But wait, there’s more! Using different layouts as you go down the document can let you include sections for a picture and vary where that picture is. This arrangement can add a more dynamic look to your document, one I enjoy.
Another use for sections is to align different elements vertically. Take this document, for example. Here, I wanted a two-column approach for the whole document. However, I wanted to ensure that the second section in each column, “Skills” and “Blog” were aligned.
So to do this, I put in a second section with the content I want to be aligned starting on that new section. By doing this, you can align items among columns where the content length above might be dynamic. However, this does run the risk of having white-space gaps on the sections above – especially if the content in the two columns is vastly different in length. However, this is where careful editing and formatting can help – in this case, I’ve carefully curated the paragraph and macros in the second column to match the first, hence the warning at the top. In speaking of warning, that brings me to my second tip…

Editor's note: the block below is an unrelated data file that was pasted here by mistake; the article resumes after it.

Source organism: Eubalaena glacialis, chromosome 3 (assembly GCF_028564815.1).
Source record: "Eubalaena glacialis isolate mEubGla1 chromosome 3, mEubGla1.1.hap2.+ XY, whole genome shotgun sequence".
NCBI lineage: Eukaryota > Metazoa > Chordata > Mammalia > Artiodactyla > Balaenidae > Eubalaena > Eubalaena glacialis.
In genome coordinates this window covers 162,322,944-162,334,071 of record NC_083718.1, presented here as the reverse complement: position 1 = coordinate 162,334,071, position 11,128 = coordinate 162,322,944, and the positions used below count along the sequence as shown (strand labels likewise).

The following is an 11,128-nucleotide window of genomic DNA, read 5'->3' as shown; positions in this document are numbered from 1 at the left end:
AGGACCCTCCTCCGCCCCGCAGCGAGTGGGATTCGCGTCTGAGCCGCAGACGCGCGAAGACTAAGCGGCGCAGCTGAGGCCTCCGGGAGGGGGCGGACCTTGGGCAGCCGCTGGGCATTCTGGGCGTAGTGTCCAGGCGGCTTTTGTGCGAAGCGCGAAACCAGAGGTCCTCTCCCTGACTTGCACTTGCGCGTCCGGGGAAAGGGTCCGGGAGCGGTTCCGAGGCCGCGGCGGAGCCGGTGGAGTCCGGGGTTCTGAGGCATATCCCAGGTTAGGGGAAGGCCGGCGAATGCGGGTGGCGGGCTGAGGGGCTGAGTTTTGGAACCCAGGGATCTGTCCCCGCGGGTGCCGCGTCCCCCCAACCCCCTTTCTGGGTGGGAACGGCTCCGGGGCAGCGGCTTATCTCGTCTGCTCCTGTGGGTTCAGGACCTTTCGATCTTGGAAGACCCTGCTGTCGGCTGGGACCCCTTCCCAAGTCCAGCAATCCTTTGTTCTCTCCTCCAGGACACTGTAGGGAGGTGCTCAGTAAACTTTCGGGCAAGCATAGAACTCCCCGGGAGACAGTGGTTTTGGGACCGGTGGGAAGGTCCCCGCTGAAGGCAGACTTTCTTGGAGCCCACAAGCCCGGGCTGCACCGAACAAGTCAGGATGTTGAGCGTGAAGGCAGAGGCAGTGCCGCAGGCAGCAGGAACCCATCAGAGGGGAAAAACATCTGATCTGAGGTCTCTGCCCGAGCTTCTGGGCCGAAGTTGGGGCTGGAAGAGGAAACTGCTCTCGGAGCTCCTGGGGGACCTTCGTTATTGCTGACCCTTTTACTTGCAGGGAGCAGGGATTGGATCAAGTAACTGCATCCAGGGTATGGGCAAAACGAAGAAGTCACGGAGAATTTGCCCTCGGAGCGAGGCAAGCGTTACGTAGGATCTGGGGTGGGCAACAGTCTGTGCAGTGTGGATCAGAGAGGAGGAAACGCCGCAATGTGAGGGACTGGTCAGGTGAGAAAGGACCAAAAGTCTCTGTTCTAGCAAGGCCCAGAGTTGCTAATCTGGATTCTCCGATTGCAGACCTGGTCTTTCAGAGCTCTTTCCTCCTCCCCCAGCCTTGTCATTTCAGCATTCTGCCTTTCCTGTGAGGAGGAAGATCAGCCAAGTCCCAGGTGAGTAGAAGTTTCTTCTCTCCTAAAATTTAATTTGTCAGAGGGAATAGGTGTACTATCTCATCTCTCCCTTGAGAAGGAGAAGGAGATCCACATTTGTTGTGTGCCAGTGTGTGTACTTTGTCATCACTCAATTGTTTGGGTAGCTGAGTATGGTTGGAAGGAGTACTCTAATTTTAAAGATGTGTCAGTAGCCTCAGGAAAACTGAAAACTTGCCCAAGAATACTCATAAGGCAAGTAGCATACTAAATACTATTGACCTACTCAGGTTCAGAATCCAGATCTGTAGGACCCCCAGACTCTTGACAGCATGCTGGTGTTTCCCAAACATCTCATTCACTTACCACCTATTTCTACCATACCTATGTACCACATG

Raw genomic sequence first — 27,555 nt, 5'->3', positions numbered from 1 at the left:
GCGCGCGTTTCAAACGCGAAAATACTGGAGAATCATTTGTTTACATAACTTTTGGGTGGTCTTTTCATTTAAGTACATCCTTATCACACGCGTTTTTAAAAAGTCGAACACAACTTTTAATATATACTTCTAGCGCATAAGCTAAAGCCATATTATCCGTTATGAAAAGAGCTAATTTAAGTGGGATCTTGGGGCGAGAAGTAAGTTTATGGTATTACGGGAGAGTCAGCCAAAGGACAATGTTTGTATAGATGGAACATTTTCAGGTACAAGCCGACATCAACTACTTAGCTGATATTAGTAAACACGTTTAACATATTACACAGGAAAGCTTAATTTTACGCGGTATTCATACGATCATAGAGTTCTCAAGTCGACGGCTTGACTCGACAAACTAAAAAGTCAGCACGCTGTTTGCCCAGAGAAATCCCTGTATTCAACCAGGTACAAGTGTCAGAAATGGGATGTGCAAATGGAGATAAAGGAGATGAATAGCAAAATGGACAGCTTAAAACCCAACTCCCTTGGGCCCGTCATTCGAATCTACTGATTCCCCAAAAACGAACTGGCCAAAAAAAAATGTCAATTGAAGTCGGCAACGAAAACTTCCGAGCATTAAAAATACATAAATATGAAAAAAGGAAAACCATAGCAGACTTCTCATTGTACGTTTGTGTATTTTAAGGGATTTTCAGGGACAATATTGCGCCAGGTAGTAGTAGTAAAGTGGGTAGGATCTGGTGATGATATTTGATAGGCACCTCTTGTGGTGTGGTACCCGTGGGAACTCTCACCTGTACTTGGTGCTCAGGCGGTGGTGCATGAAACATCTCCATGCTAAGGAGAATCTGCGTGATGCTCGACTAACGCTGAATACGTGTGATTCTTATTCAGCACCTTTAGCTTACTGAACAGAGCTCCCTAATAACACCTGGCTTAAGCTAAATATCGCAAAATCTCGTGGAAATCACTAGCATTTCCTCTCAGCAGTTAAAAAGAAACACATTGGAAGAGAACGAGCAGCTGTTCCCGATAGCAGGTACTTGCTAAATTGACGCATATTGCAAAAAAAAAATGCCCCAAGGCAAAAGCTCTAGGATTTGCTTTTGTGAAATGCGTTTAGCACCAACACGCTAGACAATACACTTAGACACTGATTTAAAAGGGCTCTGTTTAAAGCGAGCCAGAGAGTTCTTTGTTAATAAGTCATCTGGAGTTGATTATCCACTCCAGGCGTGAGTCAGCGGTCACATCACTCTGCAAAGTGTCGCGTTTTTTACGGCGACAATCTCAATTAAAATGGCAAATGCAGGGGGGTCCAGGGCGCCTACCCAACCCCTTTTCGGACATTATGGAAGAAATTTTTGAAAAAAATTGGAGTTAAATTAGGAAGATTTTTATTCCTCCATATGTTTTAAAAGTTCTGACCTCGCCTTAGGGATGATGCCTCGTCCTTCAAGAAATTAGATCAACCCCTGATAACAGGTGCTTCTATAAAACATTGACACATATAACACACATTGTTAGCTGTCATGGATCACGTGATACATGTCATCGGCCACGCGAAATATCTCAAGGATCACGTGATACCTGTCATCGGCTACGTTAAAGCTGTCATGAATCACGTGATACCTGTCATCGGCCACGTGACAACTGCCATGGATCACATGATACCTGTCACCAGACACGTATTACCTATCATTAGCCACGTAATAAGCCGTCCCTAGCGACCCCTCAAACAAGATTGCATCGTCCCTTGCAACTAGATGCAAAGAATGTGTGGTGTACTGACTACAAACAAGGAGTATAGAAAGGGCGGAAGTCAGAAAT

Info, Note, Tip, and Warning.
My next tip is for drawing attention to detail. For example, let’s say you are writing a document. There is a critical step that is also very tricky or otherwise easily missed. How do you draw attention to this tidbit that could otherwise save the reader hours of headaches?
That’s where this series of Macros come in. Using the Info, Note, Tip, or Warning macro generates a small text box of that color, allowing you to draw attention to various details that you want to ensure readers don’t miss.
I should note that these macros have *slightly different* names in Confluence Cloud but otherwise serve the same function.
|Color||Confluence Server/DC||Confluence Cloud|
|Blue||Info Macro||Info Panel|
|Green||Tip Macro||Success Panel|
|Yellow||Note Macro||Warning Panel(!?)|
|Red||Warning Macro(!?)||Error Panel|
These macros, when appropriately used, can take a document from good to fantastic because it shows the readers where the dangers are and where they need to pay special attention to something. Even if it is only “This person is a work in progress, and should not be taken seriously until otherwise said.”
Jira to Confluence Integrations
Did you really think we were going to go two weeks without taking something Jira? Nope! This functionality is one I’ve seen used a lot of, but I wanted to draw special attention to it – as there are some best practices here that you should be aware of.